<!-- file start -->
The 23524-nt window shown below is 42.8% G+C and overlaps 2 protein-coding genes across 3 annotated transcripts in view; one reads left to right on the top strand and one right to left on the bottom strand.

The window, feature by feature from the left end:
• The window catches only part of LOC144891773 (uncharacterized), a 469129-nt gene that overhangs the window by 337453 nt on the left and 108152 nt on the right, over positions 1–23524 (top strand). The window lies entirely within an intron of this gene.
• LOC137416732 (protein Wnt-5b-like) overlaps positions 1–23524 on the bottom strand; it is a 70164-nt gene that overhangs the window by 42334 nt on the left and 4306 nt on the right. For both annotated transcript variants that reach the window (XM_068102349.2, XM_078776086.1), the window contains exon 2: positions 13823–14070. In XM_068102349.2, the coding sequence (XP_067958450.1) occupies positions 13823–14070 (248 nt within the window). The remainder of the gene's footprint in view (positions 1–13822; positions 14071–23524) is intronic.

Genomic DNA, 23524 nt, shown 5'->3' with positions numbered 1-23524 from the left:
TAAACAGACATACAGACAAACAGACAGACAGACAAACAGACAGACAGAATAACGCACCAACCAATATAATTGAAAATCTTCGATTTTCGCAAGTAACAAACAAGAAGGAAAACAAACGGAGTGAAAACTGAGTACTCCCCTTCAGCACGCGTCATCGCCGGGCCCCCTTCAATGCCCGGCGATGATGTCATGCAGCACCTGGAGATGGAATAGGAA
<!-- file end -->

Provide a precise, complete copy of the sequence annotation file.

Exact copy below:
The 23524-nt window shown below is 42.8% G+C and overlaps 2 protein-coding genes across 3 annotated transcripts in view; one reads left to right on the top strand and one right to left on the bottom strand.

The window, feature by feature from the left end:
• The window catches only part of LOC144891773 (uncharacterized), a 469129-nt gene that overhangs the window by 337453 nt on the left and 108152 nt on the right, over positions 1–23524 (top strand). The window lies entirely within an intron of this gene.
• LOC137416732 (protein Wnt-5b-like) overlaps positions 1–23524 on the bottom strand; it is a 70164-nt gene that overhangs the window by 42334 nt on the left and 4306 nt on the right. For both annotated transcript variants that reach the window (XM_068102349.2, XM_078776086.1), the window contains exon 2: positions 13823–14070. In XM_068102349.2, the coding sequence (XP_067958450.1) occupies positions 13823–14070 (248 nt within the window). The remainder of the gene's footprint in view (positions 1–13822; positions 14071–23524) is intronic.

Genomic DNA, 23524 nt, shown 5'->3' with positions numbered 1-23524 from the left:
TAAACAGACATACAGACAAACAGACAGACAGACAAACAGACAGACAGAATAACGCACCAACCAATATAATTGAAAATCTTCGATTTTCGCAAGTAACAAACAAGAAGGAAAACAAACGGAGTGAAAACTGAGTACTCCCCTTCAGCACGCGTCATCGCCGGGCCCCCTTCAATGCCCGGCGATGATGTCATGCAGCACCTGGAGATGGAATAGGAA